District Highlights

Eric Langton students participate in Traditional Aboriginal Games Day

Students at Eric Langton Elementary learned more about Aboriginal culture by participating in a series of fun, interactive activities during the school’s inaugural Traditional Aboriginal Games Day last month.
Maple Ridge – Pitt Meadows School District Aboriginal Education Leadership students hosted the event, which included traditional games such as double ball, lacrosse, ring on a string, bison run, rock toss, hoop jump and Slahal.

“The new curriculum teaches First Nations, Metis and Inuit components, but learning through interactive activities really engaged the kids,” said Katrina Haintz, Aboriginal support worker at Eric Langton. “Our Leadership students taught the other students that some games taught hunting skills, teamwork, agility, strength and survival skills. Everything had a teaching, a purpose, a value or a skill. Some games were played to solve differences between different groups, tribes or even differences in a family.”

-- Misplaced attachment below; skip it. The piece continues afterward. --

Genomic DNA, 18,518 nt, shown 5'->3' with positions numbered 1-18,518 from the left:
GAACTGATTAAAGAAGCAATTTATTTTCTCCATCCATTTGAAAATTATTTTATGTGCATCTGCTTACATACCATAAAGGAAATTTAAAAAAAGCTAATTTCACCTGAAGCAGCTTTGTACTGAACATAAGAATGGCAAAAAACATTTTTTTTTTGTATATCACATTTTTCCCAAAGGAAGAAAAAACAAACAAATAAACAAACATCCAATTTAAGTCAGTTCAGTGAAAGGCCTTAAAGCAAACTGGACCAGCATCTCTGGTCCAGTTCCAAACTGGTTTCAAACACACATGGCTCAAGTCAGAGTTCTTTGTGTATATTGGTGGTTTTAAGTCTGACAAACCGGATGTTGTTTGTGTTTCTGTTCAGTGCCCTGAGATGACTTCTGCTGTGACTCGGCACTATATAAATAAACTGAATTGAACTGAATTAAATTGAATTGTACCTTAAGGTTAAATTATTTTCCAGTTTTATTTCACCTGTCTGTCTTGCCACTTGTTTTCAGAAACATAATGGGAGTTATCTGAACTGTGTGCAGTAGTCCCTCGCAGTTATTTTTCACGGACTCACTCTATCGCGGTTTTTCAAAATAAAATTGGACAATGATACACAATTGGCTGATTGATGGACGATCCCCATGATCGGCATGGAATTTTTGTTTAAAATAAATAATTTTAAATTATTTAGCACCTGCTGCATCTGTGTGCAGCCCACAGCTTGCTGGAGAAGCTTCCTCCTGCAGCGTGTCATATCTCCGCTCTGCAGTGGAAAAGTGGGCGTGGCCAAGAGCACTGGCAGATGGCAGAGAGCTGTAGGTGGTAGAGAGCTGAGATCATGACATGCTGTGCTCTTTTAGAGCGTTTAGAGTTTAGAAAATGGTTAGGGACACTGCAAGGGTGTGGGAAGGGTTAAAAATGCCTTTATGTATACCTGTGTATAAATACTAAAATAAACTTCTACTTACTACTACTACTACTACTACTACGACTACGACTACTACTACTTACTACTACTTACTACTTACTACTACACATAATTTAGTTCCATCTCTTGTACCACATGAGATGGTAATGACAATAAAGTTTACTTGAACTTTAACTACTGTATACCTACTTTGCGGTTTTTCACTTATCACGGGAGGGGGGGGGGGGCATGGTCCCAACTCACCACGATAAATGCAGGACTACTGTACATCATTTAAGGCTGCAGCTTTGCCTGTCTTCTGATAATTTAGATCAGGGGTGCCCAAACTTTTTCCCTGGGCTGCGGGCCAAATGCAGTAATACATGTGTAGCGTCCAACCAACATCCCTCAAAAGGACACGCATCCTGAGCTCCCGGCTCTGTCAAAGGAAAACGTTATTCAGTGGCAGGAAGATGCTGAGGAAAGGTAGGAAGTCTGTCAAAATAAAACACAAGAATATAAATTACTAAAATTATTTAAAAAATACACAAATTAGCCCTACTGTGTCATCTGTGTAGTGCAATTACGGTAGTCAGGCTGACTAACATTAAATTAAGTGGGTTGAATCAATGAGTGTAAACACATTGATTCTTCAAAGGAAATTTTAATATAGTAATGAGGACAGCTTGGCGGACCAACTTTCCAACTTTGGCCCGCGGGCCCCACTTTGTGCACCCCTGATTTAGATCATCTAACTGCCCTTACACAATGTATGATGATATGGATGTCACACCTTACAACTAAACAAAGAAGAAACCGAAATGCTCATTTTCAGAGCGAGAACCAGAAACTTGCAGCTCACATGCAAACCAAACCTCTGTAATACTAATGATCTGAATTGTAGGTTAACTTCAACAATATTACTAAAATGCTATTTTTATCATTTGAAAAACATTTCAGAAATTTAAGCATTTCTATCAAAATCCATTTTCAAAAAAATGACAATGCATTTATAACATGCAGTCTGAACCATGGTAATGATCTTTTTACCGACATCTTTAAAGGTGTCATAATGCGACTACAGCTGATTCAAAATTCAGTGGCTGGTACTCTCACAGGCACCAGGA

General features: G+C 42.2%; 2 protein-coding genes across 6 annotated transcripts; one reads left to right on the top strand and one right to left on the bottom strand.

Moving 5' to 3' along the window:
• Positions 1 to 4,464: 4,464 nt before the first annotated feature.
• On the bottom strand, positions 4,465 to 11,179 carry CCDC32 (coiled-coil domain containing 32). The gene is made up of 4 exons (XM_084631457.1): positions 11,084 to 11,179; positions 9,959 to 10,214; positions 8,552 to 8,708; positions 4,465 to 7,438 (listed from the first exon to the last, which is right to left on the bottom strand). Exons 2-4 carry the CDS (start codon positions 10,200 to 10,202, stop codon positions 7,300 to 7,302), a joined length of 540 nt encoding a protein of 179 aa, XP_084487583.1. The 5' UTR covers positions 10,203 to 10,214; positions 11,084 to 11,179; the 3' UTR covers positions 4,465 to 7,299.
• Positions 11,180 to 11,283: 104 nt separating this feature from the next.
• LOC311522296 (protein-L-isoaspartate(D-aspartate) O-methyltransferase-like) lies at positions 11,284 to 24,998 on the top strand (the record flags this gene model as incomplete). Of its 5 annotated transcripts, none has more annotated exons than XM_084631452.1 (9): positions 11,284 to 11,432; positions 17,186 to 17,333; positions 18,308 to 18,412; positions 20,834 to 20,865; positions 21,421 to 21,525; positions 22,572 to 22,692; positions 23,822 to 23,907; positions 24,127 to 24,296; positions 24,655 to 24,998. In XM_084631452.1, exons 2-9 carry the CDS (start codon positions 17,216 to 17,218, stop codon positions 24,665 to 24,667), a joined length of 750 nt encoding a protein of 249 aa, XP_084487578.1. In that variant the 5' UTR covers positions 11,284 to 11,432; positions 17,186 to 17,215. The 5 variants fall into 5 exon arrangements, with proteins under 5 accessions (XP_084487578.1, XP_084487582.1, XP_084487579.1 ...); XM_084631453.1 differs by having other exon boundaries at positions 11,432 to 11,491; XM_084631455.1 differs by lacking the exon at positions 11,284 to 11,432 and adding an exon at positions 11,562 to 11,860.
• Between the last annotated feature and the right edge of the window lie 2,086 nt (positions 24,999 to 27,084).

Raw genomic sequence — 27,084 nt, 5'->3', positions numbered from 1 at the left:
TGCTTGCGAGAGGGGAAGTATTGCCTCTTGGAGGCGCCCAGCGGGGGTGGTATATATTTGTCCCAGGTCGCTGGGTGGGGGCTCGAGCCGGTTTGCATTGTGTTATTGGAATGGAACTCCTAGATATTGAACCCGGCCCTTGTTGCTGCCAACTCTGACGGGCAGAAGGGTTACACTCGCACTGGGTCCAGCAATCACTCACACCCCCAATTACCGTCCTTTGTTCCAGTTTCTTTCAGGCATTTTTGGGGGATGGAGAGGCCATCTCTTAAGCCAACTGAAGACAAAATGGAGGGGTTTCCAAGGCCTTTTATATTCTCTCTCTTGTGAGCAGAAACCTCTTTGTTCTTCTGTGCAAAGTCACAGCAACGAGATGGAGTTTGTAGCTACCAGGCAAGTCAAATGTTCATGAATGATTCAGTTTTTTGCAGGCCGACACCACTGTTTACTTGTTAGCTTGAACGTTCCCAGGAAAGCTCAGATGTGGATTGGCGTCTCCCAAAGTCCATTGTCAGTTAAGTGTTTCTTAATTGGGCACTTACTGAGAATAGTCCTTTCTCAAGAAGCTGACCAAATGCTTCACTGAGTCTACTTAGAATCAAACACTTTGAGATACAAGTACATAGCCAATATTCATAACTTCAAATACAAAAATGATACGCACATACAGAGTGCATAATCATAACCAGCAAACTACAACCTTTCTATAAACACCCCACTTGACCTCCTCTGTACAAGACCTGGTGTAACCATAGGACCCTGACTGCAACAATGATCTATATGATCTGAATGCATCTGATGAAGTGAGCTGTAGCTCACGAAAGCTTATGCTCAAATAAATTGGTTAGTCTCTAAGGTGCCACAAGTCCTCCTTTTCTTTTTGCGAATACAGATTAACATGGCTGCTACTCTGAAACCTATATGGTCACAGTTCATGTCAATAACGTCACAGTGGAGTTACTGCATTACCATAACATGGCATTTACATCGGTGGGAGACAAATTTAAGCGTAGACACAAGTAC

Students also learned more about the origins of certain games, like, for instance, “fox tail.” “It was played on the plains. It was called Tewa, the name of the people, and they added the tail to the ball in case it went down a gopher hole because they didn’t want to lose it,” explained Sherri Britton, Aboriginal support worker at Maple Ridge secondary. “The object of the game is you don’t touch it with your hands; you grip it with your feet and fling it over your head. It is all about core strength and agility.” 
Students made all the equipment used for the eight different games with materials that came from the land. “The double ball and sling balls. They gathered and painted the sticks and rocks,” said Britton.
For Haintz, hosting the Aboriginal Games Day at the school had special significance. Last year she had a Grade 7 student whose Inquiry Project had the goal of introducing more traditional games and events for kids.
“That’s the reason why I wanted to get kids in the Ab Ed Leadership Program involved,” said Haintz. “They learn all these games and then they are sharing their teachings – which is very much the traditional way. I am so proud how the students embraced this project. They all felt very proud to share their culture.”

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